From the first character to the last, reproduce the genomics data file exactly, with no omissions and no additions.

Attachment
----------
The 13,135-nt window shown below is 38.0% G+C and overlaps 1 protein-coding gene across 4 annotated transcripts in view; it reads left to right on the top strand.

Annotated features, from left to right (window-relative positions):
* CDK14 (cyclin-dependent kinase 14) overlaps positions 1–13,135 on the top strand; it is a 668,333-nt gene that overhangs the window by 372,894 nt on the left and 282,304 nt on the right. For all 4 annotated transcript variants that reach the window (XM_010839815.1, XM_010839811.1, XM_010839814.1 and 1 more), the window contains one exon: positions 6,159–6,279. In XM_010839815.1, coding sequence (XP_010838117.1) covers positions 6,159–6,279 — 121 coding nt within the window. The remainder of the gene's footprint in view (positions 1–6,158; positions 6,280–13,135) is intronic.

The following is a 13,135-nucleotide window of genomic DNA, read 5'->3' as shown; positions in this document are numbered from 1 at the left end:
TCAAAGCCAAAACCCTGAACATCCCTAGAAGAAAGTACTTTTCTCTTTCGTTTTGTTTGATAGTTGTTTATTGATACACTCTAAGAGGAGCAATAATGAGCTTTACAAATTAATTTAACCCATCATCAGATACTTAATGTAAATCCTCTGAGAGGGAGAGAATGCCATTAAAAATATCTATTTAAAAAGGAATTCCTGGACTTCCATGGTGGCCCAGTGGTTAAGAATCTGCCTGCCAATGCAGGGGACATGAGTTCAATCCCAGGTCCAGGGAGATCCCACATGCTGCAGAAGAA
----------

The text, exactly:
The 13,135-nt window shown below is 38.0% G+C and overlaps 1 protein-coding gene across 4 annotated transcripts in view; it reads left to right on the top strand.

Annotated features, from left to right (window-relative positions):
* CDK14 (cyclin-dependent kinase 14) overlaps positions 1–13,135 on the top strand; it is a 668,333-nt gene that overhangs the window by 372,894 nt on the left and 282,304 nt on the right. For all 4 annotated transcript variants that reach the window (XM_010839815.1, XM_010839811.1, XM_010839814.1 and 1 more), the window contains one exon: positions 6,159–6,279. In XM_010839815.1, coding sequence (XP_010838117.1) covers positions 6,159–6,279 — 121 coding nt within the window. The remainder of the gene's footprint in view (positions 1–6,158; positions 6,280–13,135) is intronic.

The following is a 13,135-nucleotide window of genomic DNA, read 5'->3' as shown; positions in this document are numbered from 1 at the left end:
TCAAAGCCAAAACCCTGAACATCCCTAGAAGAAAGTACTTTTCTCTTTCGTTTTGTTTGATAGTTGTTTATTGATACACTCTAAGAGGAGCAATAATGAGCTTTACAAATTAATTTAACCCATCATCAGATACTTAATGTAAATCCTCTGAGAGGGAGAGAATGCCATTAAAAATATCTATTTAAAAAGGAATTCCTGGACTTCCATGGTGGCCCAGTGGTTAAGAATCTGCCTGCCAATGCAGGGGACATGAGTTCAATCCCAGGTCCAGGGAGATCCCACATGCTGCAGAAGAA